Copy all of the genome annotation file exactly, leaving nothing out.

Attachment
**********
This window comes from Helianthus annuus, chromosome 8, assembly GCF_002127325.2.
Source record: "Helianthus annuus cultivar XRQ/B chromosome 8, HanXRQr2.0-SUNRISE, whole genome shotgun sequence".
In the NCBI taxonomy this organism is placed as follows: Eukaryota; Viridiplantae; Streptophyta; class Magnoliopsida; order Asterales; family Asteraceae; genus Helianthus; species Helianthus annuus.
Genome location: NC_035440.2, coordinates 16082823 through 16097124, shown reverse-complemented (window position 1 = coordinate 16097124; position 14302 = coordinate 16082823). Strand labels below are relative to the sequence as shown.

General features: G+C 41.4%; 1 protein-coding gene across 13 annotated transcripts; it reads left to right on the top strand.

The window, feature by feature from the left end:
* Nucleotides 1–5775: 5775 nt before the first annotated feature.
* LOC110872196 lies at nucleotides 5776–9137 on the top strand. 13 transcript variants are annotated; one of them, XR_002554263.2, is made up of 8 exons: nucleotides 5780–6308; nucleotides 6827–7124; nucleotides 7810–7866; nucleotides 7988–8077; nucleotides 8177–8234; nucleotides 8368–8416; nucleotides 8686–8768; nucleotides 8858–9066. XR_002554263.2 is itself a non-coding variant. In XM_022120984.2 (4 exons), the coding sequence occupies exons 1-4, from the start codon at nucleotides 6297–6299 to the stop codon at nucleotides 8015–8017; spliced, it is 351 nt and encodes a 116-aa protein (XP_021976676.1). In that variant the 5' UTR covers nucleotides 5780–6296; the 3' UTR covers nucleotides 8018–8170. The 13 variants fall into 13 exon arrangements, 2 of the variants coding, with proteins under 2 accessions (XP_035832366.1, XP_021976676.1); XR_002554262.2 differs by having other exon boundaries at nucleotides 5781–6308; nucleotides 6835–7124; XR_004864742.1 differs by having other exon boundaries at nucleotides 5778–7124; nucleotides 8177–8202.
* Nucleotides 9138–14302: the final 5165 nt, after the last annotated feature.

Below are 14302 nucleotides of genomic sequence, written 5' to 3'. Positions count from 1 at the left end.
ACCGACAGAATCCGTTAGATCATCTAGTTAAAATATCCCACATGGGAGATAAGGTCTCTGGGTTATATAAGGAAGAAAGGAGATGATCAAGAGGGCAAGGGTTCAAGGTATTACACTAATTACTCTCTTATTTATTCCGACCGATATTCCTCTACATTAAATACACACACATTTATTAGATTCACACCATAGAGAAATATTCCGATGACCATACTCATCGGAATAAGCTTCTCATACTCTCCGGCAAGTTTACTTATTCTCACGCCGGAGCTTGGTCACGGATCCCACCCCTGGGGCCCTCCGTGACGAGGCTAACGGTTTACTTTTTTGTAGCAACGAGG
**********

This window comes from Helianthus annuus, chromosome 8, assembly GCF_002127325.2.
Source record: "Helianthus annuus cultivar XRQ/B chromosome 8, HanXRQr2.0-SUNRISE, whole genome shotgun sequence".
In the NCBI taxonomy this organism is placed as follows: Eukaryota; Viridiplantae; Streptophyta; class Magnoliopsida; order Asterales; family Asteraceae; genus Helianthus; species Helianthus annuus.
Genome location: NC_035440.2, coordinates 16082823 through 16097124, shown reverse-complemented (window position 1 = coordinate 16097124; position 14302 = coordinate 16082823). Strand labels below are relative to the sequence as shown.

General features: G+C 41.4%; 1 protein-coding gene across 13 annotated transcripts; it reads left to right on the top strand.

The window, feature by feature from the left end:
* Nucleotides 1–5775: 5775 nt before the first annotated feature.
* LOC110872196 lies at nucleotides 5776–9137 on the top strand. 13 transcript variants are annotated; one of them, XR_002554263.2, is made up of 8 exons: nucleotides 5780–6308; nucleotides 6827–7124; nucleotides 7810–7866; nucleotides 7988–8077; nucleotides 8177–8234; nucleotides 8368–8416; nucleotides 8686–8768; nucleotides 8858–9066. XR_002554263.2 is itself a non-coding variant. In XM_022120984.2 (4 exons), the coding sequence occupies exons 1-4, from the start codon at nucleotides 6297–6299 to the stop codon at nucleotides 8015–8017; spliced, it is 351 nt and encodes a 116-aa protein (XP_021976676.1). In that variant the 5' UTR covers nucleotides 5780–6296; the 3' UTR covers nucleotides 8018–8170. The 13 variants fall into 13 exon arrangements, 2 of the variants coding, with proteins under 2 accessions (XP_035832366.1, XP_021976676.1); XR_002554262.2 differs by having other exon boundaries at nucleotides 5781–6308; nucleotides 6835–7124; XR_004864742.1 differs by having other exon boundaries at nucleotides 5778–7124; nucleotides 8177–8202.
* Nucleotides 9138–14302: the final 5165 nt, after the last annotated feature.

Below are 14302 nucleotides of genomic sequence, written 5' to 3'. Positions count from 1 at the left end.
ACCGACAGAATCCGTTAGATCATCTAGTTAAAATATCCCACATGGGAGATAAGGTCTCTGGGTTATATAAGGAAGAAAGGAGATGATCAAGAGGGCAAGGGTTCAAGGTATTACACTAATTACTCTCTTATTTATTCCGACCGATATTCCTCTACATTAAATACACACACATTTATTAGATTCACACCATAGAGAAATATTCCGATGACCATACTCATCGGAATAAGCTTCTCATACTCTCCGGCAAGTTTACTTATTCTCACGCCGGAGCTTGGTCACGGATCCCACCCCTGGGGCCCTCCGTGACGAGGCTAACGGTTTACTTTTTTGTAGCAACGAGG